IrrigationNZ says irrigating farmers need to plan now for how they will use their seasonal irrigation volumes as a severe El Nino could mean many farmers will run short of water halfway through this season.
IrrigationNZ ceo Andrew Curtis was responding to Niwa's prediction that the current El Nino pattern is on track to be "the second most intense since 1950", with soils around the country drying out fast and irrigation in full swing as temperatures rise.
Guidelines released yesterday by the government urged farmers to use irrigation water efficiently and plan for water restrictions as they prepared for El Nino. Mr Curtis says the focus for irrigators needs to be on spreading water allocations further this season.
"Timing is everything in a marginal season. Irrigating farmers need to start the season well and maintain consistent performance.
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"Irrigation scheduling is central to this, particularly now irrigators are limited in the water they have through seasonal volumes. With water meters in place, irrigating farmers should be keeping a close eye on what they are using, regularly reviewing soil moisture levels and crop requirements and applying water efficiently as possible. Off the back of another dry winter, there's no room for wastage or poor performance as every drop will be needed.
"We recommend sitting down and planning your water budgets so you know exactly where you are at."
Alongside appropriate irrigation scheduling, checking irrigation equipment is well maintained and performing to specification will minimise downtime, leakage or delivery problems, says Mr Curtis. As the season goes on, regular maintenance will be essential.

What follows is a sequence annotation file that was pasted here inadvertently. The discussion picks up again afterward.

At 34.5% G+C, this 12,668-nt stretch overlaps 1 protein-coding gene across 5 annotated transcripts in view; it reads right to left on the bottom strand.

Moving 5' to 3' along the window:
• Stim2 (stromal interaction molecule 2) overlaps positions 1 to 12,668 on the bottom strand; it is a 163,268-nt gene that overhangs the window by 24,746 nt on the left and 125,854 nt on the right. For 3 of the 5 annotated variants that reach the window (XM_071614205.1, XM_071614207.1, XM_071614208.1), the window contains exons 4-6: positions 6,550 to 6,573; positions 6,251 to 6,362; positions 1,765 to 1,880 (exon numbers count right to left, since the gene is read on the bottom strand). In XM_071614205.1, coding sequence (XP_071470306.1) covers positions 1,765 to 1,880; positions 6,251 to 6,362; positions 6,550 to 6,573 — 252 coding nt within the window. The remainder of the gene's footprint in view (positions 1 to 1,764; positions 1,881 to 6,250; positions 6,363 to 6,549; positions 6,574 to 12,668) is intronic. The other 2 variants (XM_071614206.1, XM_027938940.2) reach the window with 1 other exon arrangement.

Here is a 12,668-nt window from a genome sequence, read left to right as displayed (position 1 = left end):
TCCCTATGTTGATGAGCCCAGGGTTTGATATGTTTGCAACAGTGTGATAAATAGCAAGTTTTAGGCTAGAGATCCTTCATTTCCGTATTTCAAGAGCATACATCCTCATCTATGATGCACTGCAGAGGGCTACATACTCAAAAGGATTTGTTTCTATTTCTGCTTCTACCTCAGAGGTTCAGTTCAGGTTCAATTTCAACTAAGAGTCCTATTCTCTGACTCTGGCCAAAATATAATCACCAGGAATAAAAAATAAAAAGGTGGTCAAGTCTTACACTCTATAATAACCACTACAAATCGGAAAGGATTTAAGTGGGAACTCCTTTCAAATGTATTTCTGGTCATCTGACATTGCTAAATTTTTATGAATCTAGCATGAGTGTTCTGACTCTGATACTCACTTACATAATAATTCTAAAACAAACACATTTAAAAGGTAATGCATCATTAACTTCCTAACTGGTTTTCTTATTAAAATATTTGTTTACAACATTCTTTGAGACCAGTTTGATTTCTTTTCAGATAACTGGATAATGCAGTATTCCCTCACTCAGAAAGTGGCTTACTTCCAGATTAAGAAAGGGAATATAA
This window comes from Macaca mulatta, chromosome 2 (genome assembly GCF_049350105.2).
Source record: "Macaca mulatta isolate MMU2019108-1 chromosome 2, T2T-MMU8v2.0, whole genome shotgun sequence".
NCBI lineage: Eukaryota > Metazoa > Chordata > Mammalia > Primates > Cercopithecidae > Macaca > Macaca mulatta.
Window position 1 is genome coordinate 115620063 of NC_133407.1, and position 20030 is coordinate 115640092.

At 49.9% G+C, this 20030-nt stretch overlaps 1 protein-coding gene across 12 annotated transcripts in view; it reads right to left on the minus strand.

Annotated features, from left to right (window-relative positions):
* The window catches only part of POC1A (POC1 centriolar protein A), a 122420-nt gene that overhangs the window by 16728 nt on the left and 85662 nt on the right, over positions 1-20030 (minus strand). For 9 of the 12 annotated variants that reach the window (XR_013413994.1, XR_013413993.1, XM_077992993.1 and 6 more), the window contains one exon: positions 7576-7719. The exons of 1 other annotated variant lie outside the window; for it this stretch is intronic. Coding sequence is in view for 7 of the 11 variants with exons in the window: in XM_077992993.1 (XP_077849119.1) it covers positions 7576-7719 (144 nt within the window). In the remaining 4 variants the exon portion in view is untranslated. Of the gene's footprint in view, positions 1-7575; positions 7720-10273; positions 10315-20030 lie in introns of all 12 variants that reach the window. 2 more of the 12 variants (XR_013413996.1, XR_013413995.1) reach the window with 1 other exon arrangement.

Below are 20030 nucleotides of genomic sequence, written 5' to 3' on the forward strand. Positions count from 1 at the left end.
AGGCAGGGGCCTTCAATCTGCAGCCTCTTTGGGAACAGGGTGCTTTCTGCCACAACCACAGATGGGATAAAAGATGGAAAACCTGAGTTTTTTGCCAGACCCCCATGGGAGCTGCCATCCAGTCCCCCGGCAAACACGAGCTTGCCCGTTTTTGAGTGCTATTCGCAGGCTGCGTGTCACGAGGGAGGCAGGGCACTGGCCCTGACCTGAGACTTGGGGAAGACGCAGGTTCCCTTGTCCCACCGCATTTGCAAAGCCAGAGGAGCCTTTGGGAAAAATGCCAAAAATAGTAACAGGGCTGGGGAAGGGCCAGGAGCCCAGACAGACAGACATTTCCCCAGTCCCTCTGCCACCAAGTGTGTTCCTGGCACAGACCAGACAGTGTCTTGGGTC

"Checking pressure and sprinklers is recommended. Down the track when we get squeezed, water re-nozzling might help stretch volumes out for longer. Alternatively if you operate a number of irrigation systems, plan ahead now to shut off the less efficient ones; long laterals in pivot corners for example if water restrictions start to bite. That way you can continue to operate more efficient irrigators such as pivots and linear moves for longer."
He says the key to surviving this summer will be preparation, and support is available for irrigating farmers to arm themselves before El Nino worsens.
"Our website (www.irrigationnz.co.nz) includes checklists and guidelines covering early season maintenance and we offer training workshops and resource books to upskill irrigators who need advice.
"With an intense El Nino breathing down our neck and the depressed dairy price, it's more relevant than ever to be talking about how we can save money, time and energy by moving towards more efficient and effective irrigation practice."